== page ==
David Gold and Candace Epps-Robertson
Historiographers, observed John Lewis Gaddis, “don’t like to display ductwork.” Completed historical narratives thus often appear seamless to readers, making it difficult to see the work that went into their crafting. In this workshop, we will work together to reveal the ductwork of rhetorical historiography—the intellectual and emotional labor, methods and ethics of representation, and obligations to both past and present that scholars must negotiate as they research, write, and share their histories. By making our methods and methodologies more transparent, we can collectively contribute to a more robust and ethical historiographic practice within rhetorical studies.
To prepare for the workshop, participants will read a small course packet of readings consisting of research exemplars and share a sample of a work in progress they would like to further develop over the weekend. During the workshop, we will work together to answer questions critical to the work of rhetorical historiography: How do we effectively work with primary sources, negotiating archival scarcity as well as abundance, physical and online sources, or conflicting memories or interpretive claims? How do we ethically bring our passionate attachments to bear on our research, particularly when we have a strong affinity—or ambivalence—toward our subjects? How do we persuade other scholars of the legitimacy of our research passions, finding an exigence, audience, and venue for our work? And what work can rhetorical historiography do as it circulates, not just in scholarly circles but in classroom and public contexts? Participants will leave the workshop with a greater understanding of the “hidden work” of rhetorical historiography and with a plan of action for advancing their current research projects.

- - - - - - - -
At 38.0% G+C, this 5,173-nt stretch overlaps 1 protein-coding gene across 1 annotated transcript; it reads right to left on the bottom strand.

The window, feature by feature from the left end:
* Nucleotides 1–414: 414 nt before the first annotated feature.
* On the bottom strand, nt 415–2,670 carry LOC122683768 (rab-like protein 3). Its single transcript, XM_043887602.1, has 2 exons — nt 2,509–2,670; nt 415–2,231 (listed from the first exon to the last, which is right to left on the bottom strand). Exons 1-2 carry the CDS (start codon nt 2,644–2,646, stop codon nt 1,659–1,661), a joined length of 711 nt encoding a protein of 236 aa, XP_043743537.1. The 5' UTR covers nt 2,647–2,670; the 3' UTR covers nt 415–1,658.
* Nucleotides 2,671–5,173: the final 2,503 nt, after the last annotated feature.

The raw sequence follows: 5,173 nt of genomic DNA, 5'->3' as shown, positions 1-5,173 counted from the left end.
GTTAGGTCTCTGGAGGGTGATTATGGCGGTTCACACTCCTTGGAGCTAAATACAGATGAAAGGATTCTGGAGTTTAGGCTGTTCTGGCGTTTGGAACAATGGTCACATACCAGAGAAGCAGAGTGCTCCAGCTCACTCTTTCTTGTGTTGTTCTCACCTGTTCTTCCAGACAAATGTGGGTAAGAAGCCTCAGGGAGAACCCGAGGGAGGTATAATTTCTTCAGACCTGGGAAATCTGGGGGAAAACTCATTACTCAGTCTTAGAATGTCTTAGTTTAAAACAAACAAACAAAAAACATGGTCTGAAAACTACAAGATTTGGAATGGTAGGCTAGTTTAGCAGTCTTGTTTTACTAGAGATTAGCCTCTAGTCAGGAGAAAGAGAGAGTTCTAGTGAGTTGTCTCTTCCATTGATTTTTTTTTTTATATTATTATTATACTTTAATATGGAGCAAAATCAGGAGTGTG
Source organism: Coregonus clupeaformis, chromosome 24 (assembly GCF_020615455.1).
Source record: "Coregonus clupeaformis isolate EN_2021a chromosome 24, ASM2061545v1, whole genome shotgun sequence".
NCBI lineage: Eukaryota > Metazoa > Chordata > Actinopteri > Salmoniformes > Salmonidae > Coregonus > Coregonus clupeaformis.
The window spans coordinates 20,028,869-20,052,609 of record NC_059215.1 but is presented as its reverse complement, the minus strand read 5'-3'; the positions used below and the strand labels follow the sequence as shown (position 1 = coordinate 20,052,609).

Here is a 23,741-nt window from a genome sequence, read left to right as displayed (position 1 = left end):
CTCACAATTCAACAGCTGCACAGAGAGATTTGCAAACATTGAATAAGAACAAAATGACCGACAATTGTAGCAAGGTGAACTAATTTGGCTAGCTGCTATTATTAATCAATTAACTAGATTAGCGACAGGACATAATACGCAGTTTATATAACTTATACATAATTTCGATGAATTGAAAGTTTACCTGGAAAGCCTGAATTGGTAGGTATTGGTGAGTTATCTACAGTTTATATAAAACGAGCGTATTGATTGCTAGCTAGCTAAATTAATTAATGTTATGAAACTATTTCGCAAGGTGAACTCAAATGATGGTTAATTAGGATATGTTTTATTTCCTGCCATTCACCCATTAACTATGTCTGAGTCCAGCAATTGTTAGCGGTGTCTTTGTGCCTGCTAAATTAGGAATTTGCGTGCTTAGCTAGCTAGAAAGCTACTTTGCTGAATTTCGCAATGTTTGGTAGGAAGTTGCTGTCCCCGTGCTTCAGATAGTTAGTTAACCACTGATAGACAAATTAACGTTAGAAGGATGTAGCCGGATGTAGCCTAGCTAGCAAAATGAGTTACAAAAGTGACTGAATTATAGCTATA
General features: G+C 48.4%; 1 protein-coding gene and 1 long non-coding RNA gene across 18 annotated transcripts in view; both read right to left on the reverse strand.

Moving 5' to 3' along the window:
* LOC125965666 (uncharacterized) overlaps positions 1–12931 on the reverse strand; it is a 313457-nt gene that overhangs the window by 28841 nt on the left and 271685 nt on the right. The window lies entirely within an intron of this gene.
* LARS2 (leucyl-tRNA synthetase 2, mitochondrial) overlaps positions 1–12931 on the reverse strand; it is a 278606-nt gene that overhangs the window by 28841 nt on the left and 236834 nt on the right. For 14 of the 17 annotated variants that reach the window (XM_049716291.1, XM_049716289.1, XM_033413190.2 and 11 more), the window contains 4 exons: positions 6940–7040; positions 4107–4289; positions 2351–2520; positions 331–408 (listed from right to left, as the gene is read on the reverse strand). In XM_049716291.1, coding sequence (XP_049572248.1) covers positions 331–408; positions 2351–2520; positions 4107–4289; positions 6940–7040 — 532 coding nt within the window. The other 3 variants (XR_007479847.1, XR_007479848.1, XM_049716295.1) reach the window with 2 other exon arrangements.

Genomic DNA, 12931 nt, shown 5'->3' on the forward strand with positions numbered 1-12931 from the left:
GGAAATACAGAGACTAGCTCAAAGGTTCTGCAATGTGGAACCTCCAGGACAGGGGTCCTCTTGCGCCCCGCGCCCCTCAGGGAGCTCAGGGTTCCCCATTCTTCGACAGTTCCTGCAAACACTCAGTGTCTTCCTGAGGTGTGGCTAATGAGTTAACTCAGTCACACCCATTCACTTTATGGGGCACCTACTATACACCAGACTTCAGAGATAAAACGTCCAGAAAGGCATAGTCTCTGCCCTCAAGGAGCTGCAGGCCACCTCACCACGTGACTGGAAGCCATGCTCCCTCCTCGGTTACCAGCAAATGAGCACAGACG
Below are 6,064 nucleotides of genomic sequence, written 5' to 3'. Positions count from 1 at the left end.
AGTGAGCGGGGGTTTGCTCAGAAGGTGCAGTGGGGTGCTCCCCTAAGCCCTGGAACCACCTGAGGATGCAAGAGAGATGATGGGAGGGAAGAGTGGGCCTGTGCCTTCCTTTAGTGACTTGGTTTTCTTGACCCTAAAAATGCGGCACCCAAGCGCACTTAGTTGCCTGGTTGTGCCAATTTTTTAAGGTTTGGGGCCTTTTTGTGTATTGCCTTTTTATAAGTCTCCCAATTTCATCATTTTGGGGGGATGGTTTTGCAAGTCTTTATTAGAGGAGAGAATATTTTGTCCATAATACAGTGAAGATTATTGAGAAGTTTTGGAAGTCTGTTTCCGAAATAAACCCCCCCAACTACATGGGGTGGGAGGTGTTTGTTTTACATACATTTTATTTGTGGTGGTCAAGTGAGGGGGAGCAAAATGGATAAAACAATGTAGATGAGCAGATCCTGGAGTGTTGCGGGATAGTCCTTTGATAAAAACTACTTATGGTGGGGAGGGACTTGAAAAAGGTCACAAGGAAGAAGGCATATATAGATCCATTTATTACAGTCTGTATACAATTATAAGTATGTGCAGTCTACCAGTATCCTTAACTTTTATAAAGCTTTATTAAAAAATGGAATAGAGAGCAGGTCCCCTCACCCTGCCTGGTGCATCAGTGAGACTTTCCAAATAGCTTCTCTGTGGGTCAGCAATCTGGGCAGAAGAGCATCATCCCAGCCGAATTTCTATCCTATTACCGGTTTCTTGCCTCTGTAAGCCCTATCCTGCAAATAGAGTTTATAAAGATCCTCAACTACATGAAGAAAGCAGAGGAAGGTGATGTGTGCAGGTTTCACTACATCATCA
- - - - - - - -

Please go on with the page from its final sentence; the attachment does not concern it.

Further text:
Questions may be directed to David Gold (firstname.lastname@example.org).